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Matisse: In Search of True Painting

Written by Aksel Ritenis

Matisse: In Search of True Painting

Written by Christine Ritenis

New York Art Correspondent





Young Sailor I by Henri Matisse

Is it possible that painting “did not come easily” to the renowned early 20th century artist Henri Matisse? How can this be, when according to critic Clement Greenberg (The Nation, 1949), Matisse was a “self-assured master who can no more help painting well than breathing”? With its distilled collection of pairs, trios, and series, The Metropolitan Museum of Art’s current exhibit, Matisse: In Search of True Painting, focuses on how “he questioned, repainted, and reevaluated his work” throughout his career. In his words, this process was aimed to “push further and deeper into true painting.” Matisse repeated subjects and copied compositions from early on. Beginning in the 1930s, he additionally had his work photographed at critical stages to document progress and to determine “whether he had advanced or regressed.”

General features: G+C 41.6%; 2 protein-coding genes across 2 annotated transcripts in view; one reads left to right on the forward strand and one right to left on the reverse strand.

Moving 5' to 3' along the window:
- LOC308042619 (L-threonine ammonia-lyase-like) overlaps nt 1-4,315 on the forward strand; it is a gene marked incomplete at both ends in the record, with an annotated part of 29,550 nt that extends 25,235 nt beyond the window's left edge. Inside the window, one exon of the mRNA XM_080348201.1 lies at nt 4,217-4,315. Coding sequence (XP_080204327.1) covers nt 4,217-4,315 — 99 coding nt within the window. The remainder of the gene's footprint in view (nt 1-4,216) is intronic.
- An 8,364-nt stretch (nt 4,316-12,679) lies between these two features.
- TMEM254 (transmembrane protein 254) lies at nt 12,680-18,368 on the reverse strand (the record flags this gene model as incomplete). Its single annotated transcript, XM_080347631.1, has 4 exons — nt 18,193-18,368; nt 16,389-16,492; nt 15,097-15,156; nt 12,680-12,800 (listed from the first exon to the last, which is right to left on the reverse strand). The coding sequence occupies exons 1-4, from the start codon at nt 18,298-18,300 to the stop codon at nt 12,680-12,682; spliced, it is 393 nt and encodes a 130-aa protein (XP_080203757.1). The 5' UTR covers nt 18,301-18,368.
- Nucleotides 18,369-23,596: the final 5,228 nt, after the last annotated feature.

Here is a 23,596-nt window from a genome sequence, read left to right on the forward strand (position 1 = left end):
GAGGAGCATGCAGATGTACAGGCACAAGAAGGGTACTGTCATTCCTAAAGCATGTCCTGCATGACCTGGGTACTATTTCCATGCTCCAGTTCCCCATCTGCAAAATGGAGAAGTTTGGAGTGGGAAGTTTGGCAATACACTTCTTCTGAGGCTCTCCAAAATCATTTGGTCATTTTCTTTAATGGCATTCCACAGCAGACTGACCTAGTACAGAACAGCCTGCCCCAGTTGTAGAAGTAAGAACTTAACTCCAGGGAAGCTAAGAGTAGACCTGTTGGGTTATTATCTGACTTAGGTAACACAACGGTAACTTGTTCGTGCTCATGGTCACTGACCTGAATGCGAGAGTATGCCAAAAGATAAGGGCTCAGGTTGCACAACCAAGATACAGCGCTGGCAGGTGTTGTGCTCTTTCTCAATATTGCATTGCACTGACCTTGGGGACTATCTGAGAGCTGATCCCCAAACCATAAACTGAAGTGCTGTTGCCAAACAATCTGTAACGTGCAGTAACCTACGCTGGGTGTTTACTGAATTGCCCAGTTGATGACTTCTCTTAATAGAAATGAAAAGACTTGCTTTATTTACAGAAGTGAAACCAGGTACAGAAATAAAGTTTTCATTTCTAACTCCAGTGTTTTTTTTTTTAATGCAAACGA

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Aksel Ritenis

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